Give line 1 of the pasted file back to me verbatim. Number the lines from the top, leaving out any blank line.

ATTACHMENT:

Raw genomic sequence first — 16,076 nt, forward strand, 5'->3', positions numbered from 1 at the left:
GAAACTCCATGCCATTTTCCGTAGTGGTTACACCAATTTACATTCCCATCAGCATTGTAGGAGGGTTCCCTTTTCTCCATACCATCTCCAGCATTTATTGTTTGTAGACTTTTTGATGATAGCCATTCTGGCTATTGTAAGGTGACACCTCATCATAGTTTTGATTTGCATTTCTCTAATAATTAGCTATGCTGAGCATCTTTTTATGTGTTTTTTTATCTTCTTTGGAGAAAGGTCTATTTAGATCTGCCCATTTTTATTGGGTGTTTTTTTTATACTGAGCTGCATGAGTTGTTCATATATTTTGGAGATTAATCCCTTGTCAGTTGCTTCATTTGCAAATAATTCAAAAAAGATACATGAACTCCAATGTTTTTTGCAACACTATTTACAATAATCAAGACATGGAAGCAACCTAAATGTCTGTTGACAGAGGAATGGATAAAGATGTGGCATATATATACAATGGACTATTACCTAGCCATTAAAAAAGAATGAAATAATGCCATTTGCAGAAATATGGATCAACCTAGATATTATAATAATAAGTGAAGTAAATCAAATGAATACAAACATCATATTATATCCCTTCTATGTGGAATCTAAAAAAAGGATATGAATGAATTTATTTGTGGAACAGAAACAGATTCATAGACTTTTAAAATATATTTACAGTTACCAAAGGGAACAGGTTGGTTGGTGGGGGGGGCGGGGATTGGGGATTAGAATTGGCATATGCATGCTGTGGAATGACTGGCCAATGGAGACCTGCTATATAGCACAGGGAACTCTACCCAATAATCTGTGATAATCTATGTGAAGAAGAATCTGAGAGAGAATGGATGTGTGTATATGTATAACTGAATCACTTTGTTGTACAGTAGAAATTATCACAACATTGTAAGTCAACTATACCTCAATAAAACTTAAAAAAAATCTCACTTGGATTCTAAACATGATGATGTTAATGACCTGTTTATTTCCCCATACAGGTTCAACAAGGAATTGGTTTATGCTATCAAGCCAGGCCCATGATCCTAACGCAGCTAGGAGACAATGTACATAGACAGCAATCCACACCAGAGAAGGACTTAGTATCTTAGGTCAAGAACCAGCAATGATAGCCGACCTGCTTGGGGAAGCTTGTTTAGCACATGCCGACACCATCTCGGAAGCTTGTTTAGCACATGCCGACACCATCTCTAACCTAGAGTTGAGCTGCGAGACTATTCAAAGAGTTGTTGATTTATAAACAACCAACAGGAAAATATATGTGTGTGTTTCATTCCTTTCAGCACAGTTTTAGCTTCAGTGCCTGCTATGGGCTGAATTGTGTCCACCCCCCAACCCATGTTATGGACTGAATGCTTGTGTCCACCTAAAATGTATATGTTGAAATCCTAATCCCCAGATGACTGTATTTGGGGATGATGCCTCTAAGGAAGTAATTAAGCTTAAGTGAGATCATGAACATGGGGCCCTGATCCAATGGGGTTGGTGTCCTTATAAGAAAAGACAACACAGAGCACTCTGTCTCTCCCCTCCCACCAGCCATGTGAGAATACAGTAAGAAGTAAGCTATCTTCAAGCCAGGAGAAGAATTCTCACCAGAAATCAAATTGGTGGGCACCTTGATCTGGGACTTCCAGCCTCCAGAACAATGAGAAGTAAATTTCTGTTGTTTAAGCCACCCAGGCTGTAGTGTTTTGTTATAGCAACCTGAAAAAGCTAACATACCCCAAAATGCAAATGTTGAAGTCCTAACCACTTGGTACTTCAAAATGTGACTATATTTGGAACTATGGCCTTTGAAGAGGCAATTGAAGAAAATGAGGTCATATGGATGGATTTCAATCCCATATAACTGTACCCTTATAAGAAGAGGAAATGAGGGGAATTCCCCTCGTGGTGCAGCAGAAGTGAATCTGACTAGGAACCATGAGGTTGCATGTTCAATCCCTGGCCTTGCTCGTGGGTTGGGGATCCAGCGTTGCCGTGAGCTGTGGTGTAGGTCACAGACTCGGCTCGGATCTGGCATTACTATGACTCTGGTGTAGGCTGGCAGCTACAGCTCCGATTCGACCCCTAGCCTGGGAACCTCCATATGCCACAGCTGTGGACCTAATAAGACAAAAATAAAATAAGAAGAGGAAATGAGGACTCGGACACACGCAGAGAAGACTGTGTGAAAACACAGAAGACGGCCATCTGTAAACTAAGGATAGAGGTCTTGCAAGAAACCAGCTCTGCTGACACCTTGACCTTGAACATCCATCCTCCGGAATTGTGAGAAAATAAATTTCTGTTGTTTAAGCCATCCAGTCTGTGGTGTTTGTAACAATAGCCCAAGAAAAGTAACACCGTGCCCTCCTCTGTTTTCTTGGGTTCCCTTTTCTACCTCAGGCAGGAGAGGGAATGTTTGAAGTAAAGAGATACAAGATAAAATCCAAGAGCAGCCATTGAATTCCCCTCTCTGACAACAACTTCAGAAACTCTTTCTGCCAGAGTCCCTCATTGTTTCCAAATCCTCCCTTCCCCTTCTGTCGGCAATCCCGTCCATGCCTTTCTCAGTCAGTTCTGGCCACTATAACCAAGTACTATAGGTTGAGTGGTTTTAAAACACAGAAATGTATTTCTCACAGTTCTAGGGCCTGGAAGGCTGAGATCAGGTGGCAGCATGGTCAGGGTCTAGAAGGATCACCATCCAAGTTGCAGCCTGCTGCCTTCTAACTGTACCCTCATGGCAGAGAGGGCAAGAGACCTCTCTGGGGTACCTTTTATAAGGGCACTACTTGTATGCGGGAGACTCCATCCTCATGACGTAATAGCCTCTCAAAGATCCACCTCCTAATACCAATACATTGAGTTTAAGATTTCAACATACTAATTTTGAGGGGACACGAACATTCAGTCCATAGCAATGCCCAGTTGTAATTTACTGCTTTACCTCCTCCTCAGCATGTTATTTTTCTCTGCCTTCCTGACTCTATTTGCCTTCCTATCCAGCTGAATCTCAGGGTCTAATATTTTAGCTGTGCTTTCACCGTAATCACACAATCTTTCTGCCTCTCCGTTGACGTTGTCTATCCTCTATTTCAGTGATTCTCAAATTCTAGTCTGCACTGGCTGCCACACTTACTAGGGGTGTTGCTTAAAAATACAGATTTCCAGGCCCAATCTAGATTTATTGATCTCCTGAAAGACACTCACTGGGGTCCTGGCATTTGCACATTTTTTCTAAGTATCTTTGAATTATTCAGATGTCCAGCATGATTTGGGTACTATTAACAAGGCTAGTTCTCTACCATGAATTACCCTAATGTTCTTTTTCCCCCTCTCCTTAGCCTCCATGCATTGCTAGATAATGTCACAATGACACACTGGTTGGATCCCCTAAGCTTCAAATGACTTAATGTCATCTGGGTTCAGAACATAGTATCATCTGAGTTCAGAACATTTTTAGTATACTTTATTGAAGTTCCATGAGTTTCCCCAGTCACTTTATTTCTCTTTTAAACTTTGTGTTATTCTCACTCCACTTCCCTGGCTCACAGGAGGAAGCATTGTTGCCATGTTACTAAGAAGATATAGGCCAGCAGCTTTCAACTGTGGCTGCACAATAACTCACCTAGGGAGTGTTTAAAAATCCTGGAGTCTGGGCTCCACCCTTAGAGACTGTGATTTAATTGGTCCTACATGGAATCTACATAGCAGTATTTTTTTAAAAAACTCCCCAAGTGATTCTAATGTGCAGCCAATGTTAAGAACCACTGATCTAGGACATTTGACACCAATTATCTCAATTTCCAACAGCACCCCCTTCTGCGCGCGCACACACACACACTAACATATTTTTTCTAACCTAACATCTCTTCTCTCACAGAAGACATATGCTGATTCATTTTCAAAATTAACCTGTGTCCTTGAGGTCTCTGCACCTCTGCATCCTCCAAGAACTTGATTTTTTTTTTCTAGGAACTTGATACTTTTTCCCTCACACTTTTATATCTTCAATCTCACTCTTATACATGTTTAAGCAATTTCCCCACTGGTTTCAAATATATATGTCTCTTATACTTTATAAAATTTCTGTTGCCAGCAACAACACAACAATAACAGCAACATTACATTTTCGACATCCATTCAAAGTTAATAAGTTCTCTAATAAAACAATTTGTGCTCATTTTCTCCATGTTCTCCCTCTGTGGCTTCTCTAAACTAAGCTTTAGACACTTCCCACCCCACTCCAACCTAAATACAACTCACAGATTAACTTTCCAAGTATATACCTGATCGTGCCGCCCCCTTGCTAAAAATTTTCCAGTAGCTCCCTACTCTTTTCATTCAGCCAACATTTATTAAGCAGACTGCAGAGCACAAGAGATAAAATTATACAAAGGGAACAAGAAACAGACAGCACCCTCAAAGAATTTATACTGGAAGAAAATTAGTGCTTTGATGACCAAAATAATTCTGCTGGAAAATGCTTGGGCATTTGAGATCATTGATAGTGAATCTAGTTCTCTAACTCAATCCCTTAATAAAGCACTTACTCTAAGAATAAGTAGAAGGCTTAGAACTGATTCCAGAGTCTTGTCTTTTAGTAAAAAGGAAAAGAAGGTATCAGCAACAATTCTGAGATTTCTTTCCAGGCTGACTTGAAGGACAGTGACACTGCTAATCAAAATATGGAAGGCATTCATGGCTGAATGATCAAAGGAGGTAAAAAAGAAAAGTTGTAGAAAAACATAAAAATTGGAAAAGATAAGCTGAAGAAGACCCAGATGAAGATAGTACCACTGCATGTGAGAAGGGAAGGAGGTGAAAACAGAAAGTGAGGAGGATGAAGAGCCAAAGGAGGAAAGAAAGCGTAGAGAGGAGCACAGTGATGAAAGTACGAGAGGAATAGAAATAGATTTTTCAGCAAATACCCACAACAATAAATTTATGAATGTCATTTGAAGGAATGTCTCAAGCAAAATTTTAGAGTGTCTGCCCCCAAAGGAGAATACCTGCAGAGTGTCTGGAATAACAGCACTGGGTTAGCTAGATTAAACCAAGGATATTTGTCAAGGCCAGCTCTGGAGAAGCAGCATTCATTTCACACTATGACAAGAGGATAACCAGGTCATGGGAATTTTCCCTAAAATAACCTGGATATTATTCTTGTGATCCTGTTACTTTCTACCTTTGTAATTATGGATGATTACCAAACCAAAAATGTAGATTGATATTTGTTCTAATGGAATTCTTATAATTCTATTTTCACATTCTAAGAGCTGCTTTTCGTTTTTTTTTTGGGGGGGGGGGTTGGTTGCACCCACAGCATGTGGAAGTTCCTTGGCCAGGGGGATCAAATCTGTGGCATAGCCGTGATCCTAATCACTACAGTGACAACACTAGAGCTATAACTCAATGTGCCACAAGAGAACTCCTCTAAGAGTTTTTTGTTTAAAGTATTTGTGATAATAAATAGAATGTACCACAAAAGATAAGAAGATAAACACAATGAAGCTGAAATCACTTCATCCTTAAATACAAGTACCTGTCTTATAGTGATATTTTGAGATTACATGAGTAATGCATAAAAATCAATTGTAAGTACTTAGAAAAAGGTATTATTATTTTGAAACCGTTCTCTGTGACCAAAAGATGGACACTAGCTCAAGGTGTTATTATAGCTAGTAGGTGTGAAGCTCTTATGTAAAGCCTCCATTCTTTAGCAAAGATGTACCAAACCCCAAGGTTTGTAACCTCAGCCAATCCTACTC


Raw genomic sequence first — 16,076 nt, forward strand, 5'->3', positions numbered from 1 at the left: